Threaded holes

Discussion in 'Technologies and Hardware' started by Neaker, Feb 18, 2012.

  1. Neaker
    Neaker New Member
    I have a project in mind that needs to be prinnted in several seperate pieces, due to Tight clearances, and the method of assembly requires some threaded holes, that I need for setscrews to hold things together. While I can model the threads, I'm unsure of how well the 3D printing process does them. One alternitive that is far easier to do, is to place an hole in the location I need equal to the minor diameter of the threads I need, and then go back and cut them with a tap. Obviously this limits the Materiels I can use to either plastics or stainless steel. The other materials may be either to hard, or to expensive.
  2. bvr
    bvr New Member
    If you look around the 3d print community you will find a few printed nuts and bolts, all of them are large(approx. 19mm or bigger) and had to be made with a sloppy fit to ensure turning. As nice as it would be to print my threads I usually just drill and tap my parts.

  3. GlenG
    GlenG New Member
    So you know, the SS material is hard and abrasive. Carbide drills & taps should be the rule. Pilot holes (tap drill size) could help save some time but probably print tolerances need consideration.
  4. bvr
    bvr New Member
    Just an fyi for anyone else looking into tapping holes. The listed tap drill sizes are usually for a 72-75% thread. If you are just attaching parts and not looking for max strength use a larger size tap drill, it will make tapping much easier.
    For depth of thread engagement the general rule for max strength is "2*D" @ 72-75% thread( 2 times the diameter of the bolt). After that its diminishing returns.

    One of the most important things, especially on the stainless steel, is your choice of lubricant. If its hard and tough, I use "Tap-Magic"--after tapping hundreds of 4-40 threads in stainless nothing else will do!(and I've never had to use a carbide tap)
    For the plastics it's dishsoap and water or compressed air.

    I have not had a chance to machine any of the Shapeways SS. Is the base SS alloy a free-machining alloy?
    That being said everything that follows is conjecture..
    I have to think with all the bronze/brass in the finished product that it must exhibit some free machining properties? And being that it's relatively hard, would a tool geometry similar to one for brass/plastic work better? Perhaps its just not a mat'l. that likes being cut and prefers the "scrape"?


    hope it helps some

    edits: can't speel
    Last edited: Feb 21, 2012
  5. denali3ddesign
    denali3ddesign New Member
    I've successfully printed 1/4" threads with FUD, but the same print didn't work with WSF. The FUD model worked perfectly with a 1/4" bolt from the hardware store right out of the Shapeways box.

  6. GlenG
    GlenG New Member
    The rules that apply to standard wrought or cast stainless alloys do not apply to the 3d printed stainless offered by SW.
    This metal is a true composite, composed of approx 60% alloy 420 ss with the remainder being a tin bronze alloy. Alloy 420 is a hardenable alloy. In any condition it is more difficult to machine than other stainless alloys like 304, 316 etc. Thermal processing of SW prints leaves the material annealed and as machinable as it will ever get. However, something about the fact that this is a composite material makes it a real bear to mill, drill, thread, grind, or polish. Definitely not '"free machining". I am sure there is some big science to explain this, but suffice it to say that hi-speed , even cobalt tooling will have a rough time of it. If you could make more than 3 or 4 holes with a fresh drill bit (no matter what coolant you use) I would be surprized, shocked and humbly, eat my hat. It has just NOT been our experience and we have drilled thousands of holes in this stuff. Flat carbide (not spiral) drill bits rule around our shop.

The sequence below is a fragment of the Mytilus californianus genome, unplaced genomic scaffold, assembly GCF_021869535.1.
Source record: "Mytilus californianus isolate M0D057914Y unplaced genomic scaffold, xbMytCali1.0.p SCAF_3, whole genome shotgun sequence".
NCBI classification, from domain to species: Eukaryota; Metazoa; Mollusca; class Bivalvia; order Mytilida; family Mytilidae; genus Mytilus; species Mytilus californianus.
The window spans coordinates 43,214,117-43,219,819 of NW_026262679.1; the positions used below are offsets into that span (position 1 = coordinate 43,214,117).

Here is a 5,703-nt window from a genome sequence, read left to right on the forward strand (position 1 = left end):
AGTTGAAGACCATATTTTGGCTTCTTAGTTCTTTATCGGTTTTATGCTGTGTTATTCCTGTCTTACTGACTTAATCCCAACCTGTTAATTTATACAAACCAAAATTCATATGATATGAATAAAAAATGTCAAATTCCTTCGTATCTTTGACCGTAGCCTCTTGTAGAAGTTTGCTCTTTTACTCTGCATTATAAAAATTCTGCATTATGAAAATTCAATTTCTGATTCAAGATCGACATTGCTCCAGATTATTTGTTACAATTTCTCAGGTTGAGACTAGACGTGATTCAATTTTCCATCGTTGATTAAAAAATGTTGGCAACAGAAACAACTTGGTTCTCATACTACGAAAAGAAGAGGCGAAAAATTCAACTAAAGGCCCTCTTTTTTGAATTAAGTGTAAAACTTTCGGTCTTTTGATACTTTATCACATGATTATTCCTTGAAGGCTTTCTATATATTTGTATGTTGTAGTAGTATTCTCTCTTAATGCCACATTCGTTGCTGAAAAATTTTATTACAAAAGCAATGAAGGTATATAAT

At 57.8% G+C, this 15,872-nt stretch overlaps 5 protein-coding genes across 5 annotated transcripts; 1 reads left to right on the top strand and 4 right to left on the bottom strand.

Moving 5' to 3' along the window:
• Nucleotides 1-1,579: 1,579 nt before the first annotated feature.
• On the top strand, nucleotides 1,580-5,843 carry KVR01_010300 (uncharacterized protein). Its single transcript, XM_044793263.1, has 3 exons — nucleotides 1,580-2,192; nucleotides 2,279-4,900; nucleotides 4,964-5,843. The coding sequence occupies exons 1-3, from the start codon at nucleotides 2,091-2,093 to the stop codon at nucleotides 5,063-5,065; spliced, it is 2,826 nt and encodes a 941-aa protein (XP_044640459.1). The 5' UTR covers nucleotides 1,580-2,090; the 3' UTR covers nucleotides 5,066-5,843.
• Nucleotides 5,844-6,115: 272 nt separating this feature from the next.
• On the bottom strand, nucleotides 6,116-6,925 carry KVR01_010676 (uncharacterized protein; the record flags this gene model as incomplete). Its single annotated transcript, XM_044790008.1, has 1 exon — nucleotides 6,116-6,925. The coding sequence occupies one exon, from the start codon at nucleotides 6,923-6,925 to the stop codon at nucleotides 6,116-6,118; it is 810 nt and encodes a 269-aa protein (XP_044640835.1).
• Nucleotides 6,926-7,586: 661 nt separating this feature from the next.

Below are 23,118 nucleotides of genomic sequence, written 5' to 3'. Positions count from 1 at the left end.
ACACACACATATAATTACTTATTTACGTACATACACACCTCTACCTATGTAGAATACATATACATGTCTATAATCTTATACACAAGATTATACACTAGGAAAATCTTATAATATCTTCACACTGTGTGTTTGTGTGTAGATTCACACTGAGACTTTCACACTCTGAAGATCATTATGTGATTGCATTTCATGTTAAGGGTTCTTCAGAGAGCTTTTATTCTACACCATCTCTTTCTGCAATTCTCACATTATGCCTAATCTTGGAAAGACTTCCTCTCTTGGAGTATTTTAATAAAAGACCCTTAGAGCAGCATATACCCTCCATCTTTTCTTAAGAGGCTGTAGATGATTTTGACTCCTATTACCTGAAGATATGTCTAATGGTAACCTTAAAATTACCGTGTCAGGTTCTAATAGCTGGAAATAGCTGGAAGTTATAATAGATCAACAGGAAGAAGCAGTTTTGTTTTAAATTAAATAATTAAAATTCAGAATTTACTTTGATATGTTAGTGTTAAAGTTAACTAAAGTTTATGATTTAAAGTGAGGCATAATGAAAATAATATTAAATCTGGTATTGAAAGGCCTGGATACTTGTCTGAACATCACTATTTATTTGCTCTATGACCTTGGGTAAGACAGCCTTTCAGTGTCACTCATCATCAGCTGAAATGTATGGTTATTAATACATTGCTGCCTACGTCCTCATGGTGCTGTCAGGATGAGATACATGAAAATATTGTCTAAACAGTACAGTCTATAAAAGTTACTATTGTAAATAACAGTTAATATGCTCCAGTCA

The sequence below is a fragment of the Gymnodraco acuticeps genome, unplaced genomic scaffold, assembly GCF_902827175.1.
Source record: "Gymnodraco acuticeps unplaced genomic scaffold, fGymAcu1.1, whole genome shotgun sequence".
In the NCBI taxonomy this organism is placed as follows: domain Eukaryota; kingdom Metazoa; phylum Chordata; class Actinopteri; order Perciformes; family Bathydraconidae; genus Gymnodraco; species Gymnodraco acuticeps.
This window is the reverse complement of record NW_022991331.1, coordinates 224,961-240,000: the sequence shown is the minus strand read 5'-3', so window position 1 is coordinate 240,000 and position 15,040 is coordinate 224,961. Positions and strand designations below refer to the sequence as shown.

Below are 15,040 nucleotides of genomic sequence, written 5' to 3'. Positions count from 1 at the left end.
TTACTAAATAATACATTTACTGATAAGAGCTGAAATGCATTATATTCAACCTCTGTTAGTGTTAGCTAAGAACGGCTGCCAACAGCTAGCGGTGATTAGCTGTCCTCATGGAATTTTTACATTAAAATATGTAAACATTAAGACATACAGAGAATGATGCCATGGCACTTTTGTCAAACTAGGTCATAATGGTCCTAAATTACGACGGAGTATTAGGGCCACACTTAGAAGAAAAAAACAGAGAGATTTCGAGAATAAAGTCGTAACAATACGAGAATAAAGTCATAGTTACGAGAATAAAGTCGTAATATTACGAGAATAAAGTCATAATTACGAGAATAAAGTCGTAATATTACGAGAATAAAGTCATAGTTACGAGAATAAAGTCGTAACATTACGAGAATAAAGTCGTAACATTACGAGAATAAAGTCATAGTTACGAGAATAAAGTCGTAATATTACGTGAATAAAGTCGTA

7. BrianH
    BrianH New Member

    I've had some experience in using screws to fasten small pieces together. If you make an unthreaded hole with a diameter of 3mm to 3.25mm (depending on surrounding wall thickness), thats' enough to fit a 3.5mm screw, the kind you find keeping PC cases together. Just jam it in with a screwdriver and it will carve out the tap its self. If you're only trying to use it to fasten pieces together then how tight the screw fits shouldn't be a problem.
  8. BillBedford
    BillBedford New Member
    You should use thread forming screws. These are specially designed for use on plastics.

  9. Greek2Me
    Greek2Me New Member
    If you are needing a fine thread, say for a machine bolt, you can pick up some threaded inserts at the hardware store, then oversize your holes to suit. Almost all standard threads (Imperial and Metric) should be readily available in both plastic or metal inserts.

  10. bvr
    bvr New Member
    printed 1/4" threads..pretty neat.

    Greek2me, the threaded inserts are a good option. I've got a drawer full of them in 8-32 in brass i had forgotten about..thanks;)

    BillBedford, thread forming screws are another good alternative.


  11. runcyclexcski
    runcyclexcski Member
    this thread is old, but I printed parts at SW both in Bronze and Brass, in which I would make guide untapped holes for, say No7 drill bit. The hole would naturally come out narrower in ID. I then cleaned the hole with the No 7 bit and tapped as usual. I tapped holes down to 2-56 with no problem. I think 0-80 would be doable. The material behaved as solid brass/bronze, and tapped holes looked and worked as if they were made in solid metal. I machined brass and bronze printed parts on a mill, too, to 0.002" flatness (since they would arrive warped). No chipping etc, behaved just like normal metal.